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    Historical documentation for top trigger?

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    Frode
    Techno Weeny

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    Techno WeenyLets put a laser on it!!!

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    Historical documentation for top trigger?

    Post by Frode on Fri Apr 20, 2012 5:32 pm

    Hi all,
    I've done a couple of these top trigger bows (see below) for SCA archers. They're simple, and so far, seem to be robust and trouble free, and the downside compared to other triggers, isn't enough to cause problems with their intended use.
    Here's my question does anyone know of any historical examples of a trigger like this? A client asked the question, and I'm not off the top of my head aware of one, but I know I don't know more than I do.
    Thanks, any help appreciated,
    Frode


    rolynd
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    Re: Historical documentation for top trigger?

    Post by rolynd on Fri Apr 20, 2012 11:40 pm

    None documented that I know of.
    This one also seems not overly complicated: But its not a real over the top...

    chaz
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    Re: Historical documentation for top trigger?

    Post by chaz on Sat Apr 21, 2012 1:53 am

    Rolynd can you post pictures of the complete bow? Looks very interesting.

    Thanks

    Chaz

    8fingers
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    Re: Historical documentation for top trigger?

    Post by 8fingers on Sat Apr 21, 2012 2:52 am

    I saw some pictures of some primitive Asian crossbows, maybe Hmong or Vietnamese. Some were on line, some in National Geographic. I'll see if I can back track enough to give this assertion some credibility.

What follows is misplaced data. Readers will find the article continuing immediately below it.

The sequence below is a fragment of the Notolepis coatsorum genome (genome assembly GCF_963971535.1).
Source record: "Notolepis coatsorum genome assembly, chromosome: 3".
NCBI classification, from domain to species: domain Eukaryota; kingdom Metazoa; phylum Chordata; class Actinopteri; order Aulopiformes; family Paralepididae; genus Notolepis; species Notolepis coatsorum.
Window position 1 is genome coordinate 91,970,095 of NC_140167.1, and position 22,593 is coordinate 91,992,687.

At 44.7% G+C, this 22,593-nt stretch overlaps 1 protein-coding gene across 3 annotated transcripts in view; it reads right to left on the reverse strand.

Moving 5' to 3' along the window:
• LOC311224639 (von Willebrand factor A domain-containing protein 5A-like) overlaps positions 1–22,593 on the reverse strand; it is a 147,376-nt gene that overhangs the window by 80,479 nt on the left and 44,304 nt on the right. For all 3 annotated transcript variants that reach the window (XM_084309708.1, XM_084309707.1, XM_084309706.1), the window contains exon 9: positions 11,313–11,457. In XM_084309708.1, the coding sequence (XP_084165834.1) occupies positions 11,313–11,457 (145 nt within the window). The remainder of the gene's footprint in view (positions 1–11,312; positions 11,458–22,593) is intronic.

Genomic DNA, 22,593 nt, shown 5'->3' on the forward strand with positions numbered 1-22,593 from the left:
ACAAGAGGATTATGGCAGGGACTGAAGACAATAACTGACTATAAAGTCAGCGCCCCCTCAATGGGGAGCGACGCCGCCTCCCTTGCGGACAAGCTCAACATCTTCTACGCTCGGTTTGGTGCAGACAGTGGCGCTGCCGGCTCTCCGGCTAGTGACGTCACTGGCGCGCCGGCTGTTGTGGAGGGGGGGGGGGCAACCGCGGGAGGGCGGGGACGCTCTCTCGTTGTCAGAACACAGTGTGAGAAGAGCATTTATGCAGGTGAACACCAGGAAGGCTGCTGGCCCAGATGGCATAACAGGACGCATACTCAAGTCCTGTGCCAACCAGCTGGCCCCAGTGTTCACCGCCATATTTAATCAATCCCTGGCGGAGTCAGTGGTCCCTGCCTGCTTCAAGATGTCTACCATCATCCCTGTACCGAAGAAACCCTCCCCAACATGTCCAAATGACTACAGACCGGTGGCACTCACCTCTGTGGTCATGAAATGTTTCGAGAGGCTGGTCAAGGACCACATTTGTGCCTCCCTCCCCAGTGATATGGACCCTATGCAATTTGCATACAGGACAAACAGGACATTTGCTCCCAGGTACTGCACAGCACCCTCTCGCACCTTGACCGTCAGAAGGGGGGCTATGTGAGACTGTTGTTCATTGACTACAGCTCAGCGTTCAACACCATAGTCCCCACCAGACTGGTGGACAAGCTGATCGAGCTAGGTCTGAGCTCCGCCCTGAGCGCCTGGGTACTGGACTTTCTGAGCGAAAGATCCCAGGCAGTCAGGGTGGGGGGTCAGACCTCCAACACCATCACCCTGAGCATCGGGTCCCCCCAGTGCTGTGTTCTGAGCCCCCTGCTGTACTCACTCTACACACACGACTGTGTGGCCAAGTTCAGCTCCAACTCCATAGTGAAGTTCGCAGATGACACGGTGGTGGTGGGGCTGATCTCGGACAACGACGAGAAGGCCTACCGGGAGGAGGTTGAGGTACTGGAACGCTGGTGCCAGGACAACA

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    Geezer
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    Re: Historical documentation for top trigger?

    Post by Geezer on Sat Apr 21, 2012 7:20 am

    Top triggers as illustrated above have two problems: They're in the line of sight, and they produce a limited amount of leverage. For lightweight recreational bows, they are cheap and generally trouble-free in exchange for greater string-wear and a slight loss of efficiency as compared to locks that don't 'slap' the bolt.
    As for historical documentation: Egon Harmuth's "Die Armbrust" has illustrations of top-trigger notch-locks for East Asia, and I have run into one illustration (very small) possibly in Harmuth... but I don't recall off the top of my head (which is why there's so little hair)... what was I saying? Oh yeah, I've seen a small period (Italian?) illustration of a crossbow that had no apparent trigger on the bottom, but a device on the top that might be either a catch or release-lever.
    You will find the top-lever release clearly illustrated in the Osprey Men at Arms books, in their color plates. Trouble is, you can't really trust their color plates. When they're reproducing illustrations from the period under discussion, you're on solid ground, but when they get 'round to those lovely color plates in the back, you're at the mercy of their artists. They had a guy named Mc Bride, who could draw like nobody's business, but he always got the crossbows wrong in some important detail. So don't put too much credence in secondary or tertiary sources. Nuff sed. Geezer

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